We now know that female dogs generally make better personal guardians than males, due to their maternal instincts and tendency to bond tightly to one specific person. They are much more suspicious of those they don’t know and are better at “keeping strangers on edge” especially when out in a public place with their owner.

Guarding Property

Males, on the other hand, are considered better for guarding property or more broadly, a full family unit. This is due to their greater territorial instincts. They are generally more accepting of strangers when in public, but on their home territory, they are much more likely to show aggression to people or animals that approach their boundaries.

While the traits listed above may be true in a general sense, it’s important to remember that all dogs are individuals and there are no guarantees as to how your specific Doberman will act. It depends far more on how they’re raised, trained, and socialized than what sex they are.

If you want help picking the right Doberman puppy for guard work, see my article How to Choose the Best Doberman Puppy from a Litter.

Female Dobermans as Guard Dogs

Traditional thinking has been that males dogs are almost always better guard dogs than females. After all, they’re usually larger, have more muscle, and are more likely to be “alpha” type dogs. But now we have more information and it’s clear that this isn’t necessarily always the case.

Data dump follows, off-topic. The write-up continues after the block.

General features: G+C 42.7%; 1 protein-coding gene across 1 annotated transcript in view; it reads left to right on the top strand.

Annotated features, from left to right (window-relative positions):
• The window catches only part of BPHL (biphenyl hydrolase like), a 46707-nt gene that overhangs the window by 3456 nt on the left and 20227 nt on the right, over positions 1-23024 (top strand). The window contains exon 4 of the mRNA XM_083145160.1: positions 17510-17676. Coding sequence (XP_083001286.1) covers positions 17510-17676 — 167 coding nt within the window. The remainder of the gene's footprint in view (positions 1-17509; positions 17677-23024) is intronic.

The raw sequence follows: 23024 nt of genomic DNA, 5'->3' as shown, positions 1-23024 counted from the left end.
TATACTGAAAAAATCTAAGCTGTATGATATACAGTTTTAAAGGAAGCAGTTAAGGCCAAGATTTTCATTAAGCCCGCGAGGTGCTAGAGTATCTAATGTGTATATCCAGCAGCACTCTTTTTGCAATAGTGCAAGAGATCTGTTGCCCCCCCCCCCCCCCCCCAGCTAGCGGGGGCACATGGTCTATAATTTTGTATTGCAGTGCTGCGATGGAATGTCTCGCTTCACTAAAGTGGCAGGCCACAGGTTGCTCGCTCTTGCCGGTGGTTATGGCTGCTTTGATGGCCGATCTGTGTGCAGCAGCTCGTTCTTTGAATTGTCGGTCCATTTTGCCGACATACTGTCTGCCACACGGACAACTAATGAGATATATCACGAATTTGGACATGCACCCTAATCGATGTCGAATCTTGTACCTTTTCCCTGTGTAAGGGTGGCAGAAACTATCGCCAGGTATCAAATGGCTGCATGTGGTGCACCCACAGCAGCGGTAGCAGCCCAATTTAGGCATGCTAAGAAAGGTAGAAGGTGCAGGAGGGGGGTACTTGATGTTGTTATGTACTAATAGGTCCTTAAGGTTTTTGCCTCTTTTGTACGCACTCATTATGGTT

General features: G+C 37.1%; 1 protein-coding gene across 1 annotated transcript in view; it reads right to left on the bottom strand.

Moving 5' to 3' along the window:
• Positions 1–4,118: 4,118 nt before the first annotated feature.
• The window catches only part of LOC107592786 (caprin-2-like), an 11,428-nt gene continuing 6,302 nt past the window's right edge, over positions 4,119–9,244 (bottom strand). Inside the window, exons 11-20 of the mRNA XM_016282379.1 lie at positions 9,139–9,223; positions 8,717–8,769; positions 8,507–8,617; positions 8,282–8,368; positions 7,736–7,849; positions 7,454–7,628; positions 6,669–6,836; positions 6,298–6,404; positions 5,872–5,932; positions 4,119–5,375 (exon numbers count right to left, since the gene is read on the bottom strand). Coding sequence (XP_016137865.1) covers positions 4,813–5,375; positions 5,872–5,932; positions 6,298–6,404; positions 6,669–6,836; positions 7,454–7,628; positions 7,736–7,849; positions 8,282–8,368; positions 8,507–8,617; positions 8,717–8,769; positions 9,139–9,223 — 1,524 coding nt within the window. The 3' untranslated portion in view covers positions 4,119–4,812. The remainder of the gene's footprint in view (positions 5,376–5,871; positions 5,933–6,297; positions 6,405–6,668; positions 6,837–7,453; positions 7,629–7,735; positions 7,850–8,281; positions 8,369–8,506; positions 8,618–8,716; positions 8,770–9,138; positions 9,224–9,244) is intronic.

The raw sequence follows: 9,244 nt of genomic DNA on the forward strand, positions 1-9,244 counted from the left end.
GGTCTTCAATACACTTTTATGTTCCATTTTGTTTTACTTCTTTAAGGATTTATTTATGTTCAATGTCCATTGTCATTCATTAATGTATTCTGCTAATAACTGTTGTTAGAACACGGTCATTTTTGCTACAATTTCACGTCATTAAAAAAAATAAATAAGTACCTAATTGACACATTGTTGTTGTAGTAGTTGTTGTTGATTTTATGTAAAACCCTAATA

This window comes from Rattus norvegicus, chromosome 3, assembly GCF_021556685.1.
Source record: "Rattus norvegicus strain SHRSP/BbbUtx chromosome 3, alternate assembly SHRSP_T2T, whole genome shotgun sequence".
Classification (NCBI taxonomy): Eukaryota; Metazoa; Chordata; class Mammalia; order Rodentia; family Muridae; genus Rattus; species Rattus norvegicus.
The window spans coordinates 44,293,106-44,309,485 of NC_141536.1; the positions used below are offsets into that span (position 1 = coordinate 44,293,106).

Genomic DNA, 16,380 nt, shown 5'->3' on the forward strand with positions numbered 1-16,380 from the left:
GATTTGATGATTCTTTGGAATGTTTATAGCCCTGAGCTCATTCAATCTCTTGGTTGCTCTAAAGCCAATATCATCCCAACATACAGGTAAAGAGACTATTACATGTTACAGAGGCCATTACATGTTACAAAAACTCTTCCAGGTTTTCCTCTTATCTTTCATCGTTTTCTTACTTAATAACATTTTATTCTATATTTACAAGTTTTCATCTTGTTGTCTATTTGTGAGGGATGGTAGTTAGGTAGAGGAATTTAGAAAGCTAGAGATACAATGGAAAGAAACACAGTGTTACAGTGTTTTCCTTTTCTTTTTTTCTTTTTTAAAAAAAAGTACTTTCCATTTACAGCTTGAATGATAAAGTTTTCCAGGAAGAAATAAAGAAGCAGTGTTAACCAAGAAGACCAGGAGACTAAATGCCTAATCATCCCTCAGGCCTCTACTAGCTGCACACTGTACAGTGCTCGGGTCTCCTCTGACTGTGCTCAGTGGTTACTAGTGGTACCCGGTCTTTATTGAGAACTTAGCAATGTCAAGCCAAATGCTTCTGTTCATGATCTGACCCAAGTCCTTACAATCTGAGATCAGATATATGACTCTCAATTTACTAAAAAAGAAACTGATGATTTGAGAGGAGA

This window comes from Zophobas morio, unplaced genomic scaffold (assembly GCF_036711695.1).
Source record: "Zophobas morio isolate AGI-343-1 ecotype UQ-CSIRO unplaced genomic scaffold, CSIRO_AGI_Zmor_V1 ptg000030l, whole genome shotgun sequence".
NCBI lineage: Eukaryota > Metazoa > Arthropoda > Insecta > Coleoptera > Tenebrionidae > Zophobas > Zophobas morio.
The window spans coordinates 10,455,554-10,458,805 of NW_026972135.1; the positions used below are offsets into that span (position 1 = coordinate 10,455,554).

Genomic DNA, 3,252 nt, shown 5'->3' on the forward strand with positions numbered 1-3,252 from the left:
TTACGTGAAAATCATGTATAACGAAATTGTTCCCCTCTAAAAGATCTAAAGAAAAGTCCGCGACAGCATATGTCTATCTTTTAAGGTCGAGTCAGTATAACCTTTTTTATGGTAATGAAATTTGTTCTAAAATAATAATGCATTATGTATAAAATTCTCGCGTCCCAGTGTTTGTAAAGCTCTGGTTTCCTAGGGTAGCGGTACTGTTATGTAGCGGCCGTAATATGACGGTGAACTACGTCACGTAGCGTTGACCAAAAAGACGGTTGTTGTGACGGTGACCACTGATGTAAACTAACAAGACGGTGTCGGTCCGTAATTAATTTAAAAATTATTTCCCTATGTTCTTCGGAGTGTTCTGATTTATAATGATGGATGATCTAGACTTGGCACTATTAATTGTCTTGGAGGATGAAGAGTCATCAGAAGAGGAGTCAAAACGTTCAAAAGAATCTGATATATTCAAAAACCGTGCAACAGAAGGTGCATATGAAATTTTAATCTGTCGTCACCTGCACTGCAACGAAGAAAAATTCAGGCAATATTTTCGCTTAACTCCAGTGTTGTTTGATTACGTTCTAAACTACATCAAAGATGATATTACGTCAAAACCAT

First of all, females mature quicker than males and usually began acting like adults around the age of two (males usually don’t mature in temperament until about age 4). This means they can be trained earlier and actually perform guard work sooner than males.

If you want a guard dog that will excel at protecting one specific person in the family, be quick and easy to train, stick close by your side, and be exceptional at personal protection when in public settings, then a female Doberman may be the best choice for you.

In fact, now some experts believe that female Dobermans tend to be more aggressive, but why? It’s actually the size difference that experts say contributes to the slight differences in personality types that male and female Doberman Pinschers can display. Surprisingly, being slightly smaller in size might actually make females better than males for guard work.

The smaller stature of female puppies means there is a higher likelihood that they would be pushed around by their littermates. After all, Dobermans are naturally playful and like to assert their superiority over others. To prevent themselves from being overly dominated by male pups, females have learned to adopt a more aggressive demeanor within the first months of their lives.

This can be a character trait that stays with the dog throughout her entire life. This is why it can be dangerous to underestimate a female Doberman Pinscher guard dog.

Woman with her guard dog.
A woman’s best friend is her loyal Doberman guard dog⁠—regardless of if it’s a male or female.